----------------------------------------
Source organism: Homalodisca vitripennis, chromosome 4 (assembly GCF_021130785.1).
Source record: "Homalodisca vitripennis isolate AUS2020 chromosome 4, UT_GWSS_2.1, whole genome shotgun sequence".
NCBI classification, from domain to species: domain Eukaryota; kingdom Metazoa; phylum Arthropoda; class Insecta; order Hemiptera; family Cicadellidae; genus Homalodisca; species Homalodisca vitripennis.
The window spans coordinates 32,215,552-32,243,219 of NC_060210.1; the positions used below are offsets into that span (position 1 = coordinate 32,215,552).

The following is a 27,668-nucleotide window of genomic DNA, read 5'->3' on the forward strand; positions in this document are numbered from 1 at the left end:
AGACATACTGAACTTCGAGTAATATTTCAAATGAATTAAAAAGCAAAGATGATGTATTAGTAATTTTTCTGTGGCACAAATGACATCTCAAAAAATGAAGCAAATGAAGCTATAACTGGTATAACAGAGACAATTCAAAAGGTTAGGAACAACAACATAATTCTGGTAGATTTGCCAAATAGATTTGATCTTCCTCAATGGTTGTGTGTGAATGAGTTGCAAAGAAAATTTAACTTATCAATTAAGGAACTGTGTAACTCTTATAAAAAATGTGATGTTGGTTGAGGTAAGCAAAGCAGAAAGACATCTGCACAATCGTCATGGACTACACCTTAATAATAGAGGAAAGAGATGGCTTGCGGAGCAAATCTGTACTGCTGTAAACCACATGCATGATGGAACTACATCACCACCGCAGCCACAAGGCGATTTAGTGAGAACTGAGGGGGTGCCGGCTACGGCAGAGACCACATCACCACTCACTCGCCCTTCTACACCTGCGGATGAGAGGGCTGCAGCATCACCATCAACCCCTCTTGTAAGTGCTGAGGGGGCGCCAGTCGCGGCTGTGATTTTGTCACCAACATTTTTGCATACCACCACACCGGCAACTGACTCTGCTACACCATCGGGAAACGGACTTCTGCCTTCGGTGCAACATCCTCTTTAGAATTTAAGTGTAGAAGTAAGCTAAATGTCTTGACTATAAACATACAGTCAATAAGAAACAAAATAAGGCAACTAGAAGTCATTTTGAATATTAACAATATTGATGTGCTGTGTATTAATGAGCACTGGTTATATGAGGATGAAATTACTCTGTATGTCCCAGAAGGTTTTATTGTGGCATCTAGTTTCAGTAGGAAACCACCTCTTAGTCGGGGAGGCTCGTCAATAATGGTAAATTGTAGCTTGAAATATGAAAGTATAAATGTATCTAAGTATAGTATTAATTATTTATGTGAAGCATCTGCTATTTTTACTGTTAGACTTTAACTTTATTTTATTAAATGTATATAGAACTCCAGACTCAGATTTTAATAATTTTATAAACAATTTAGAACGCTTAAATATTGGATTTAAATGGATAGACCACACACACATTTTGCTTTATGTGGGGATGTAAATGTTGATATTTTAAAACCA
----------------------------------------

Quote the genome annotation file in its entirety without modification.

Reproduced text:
Source organism: Homalodisca vitripennis, chromosome 4 (assembly GCF_021130785.1).
Source record: "Homalodisca vitripennis isolate AUS2020 chromosome 4, UT_GWSS_2.1, whole genome shotgun sequence".
NCBI classification, from domain to species: domain Eukaryota; kingdom Metazoa; phylum Arthropoda; class Insecta; order Hemiptera; family Cicadellidae; genus Homalodisca; species Homalodisca vitripennis.
The window spans coordinates 32,215,552-32,243,219 of NC_060210.1; the positions used below are offsets into that span (position 1 = coordinate 32,215,552).

The following is a 27,668-nucleotide window of genomic DNA, read 5'->3' on the forward strand; positions in this document are numbered from 1 at the left end:
AGACATACTGAACTTCGAGTAATATTTCAAATGAATTAAAAAGCAAAGATGATGTATTAGTAATTTTTCTGTGGCACAAATGACATCTCAAAAAATGAAGCAAATGAAGCTATAACTGGTATAACAGAGACAATTCAAAAGGTTAGGAACAACAACATAATTCTGGTAGATTTGCCAAATAGATTTGATCTTCCTCAATGGTTGTGTGTGAATGAGTTGCAAAGAAAATTTAACTTATCAATTAAGGAACTGTGTAACTCTTATAAAAAATGTGATGTTGGTTGAGGTAAGCAAAGCAGAAAGACATCTGCACAATCGTCATGGACTACACCTTAATAATAGAGGAAAGAGATGGCTTGCGGAGCAAATCTGTACTGCTGTAAACCACATGCATGATGGAACTACATCACCACCGCAGCCACAAGGCGATTTAGTGAGAACTGAGGGGGTGCCGGCTACGGCAGAGACCACATCACCACTCACTCGCCCTTCTACACCTGCGGATGAGAGGGCTGCAGCATCACCATCAACCCCTCTTGTAAGTGCTGAGGGGGCGCCAGTCGCGGCTGTGATTTTGTCACCAACATTTTTGCATACCACCACACCGGCAACTGACTCTGCTACACCATCGGGAAACGGACTTCTGCCTTCGGTGCAACATCCTCTTTAGAATTTAAGTGTAGAAGTAAGCTAAATGTCTTGACTATAAACATACAGTCAATAAGAAACAAAATAAGGCAACTAGAAGTCATTTTGAATATTAACAATATTGATGTGCTGTGTATTAATGAGCACTGGTTATATGAGGATGAAATTACTCTGTATGTCCCAGAAGGTTTTATTGTGGCATCTAGTTTCAGTAGGAAACCACCTCTTAGTCGGGGAGGCTCGTCAATAATGGTAAATTGTAGCTTGAAATATGAAAGTATAAATGTATCTAAGTATAGTATTAATTATTTATGTGAAGCATCTGCTATTTTTACTGTTAGACTTTAACTTTATTTTATTAAATGTATATAGAACTCCAGACTCAGATTTTAATAATTTTATAAACAATTTAGAACGCTTAAATATTGGATTTAAATGGATAGACCACACACACATTTTGCTTTATGTGGGGATGTAAATGTTGATATTTTAAAACCA